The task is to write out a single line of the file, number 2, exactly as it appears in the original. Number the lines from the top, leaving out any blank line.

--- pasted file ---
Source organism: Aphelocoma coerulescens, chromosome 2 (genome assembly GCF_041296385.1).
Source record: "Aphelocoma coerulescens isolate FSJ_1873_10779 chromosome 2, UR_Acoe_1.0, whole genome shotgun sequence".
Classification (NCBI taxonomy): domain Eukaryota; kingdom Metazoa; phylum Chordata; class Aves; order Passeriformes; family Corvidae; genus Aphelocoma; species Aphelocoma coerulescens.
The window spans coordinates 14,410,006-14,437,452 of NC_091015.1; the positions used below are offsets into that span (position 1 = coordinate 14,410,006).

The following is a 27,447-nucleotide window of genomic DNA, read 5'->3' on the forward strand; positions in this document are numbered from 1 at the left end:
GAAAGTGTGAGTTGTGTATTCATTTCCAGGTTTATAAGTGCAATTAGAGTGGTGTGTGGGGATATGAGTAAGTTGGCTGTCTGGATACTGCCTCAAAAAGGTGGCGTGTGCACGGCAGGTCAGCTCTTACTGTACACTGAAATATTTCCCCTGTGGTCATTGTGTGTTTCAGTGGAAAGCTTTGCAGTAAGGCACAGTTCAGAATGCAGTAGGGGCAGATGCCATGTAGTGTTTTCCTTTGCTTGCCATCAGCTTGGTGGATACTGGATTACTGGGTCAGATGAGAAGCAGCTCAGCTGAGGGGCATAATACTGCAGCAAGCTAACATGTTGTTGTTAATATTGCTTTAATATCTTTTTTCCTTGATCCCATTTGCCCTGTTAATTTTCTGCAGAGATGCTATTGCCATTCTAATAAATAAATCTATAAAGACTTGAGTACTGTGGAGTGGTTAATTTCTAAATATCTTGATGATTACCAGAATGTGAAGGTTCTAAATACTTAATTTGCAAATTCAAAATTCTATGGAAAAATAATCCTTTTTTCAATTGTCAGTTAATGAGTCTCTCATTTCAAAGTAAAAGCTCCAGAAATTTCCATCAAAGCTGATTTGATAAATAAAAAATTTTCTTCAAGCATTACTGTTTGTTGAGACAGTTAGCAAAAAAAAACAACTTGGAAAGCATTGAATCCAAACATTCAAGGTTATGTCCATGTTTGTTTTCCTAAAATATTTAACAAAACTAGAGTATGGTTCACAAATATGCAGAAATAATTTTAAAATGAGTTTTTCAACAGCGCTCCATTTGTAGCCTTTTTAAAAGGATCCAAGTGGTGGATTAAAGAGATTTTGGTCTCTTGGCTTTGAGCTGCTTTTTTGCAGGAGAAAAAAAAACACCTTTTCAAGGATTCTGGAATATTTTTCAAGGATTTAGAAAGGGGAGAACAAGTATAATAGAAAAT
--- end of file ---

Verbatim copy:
Source record: "Aphelocoma coerulescens isolate FSJ_1873_10779 chromosome 2, UR_Acoe_1.0, whole genome shotgun sequence".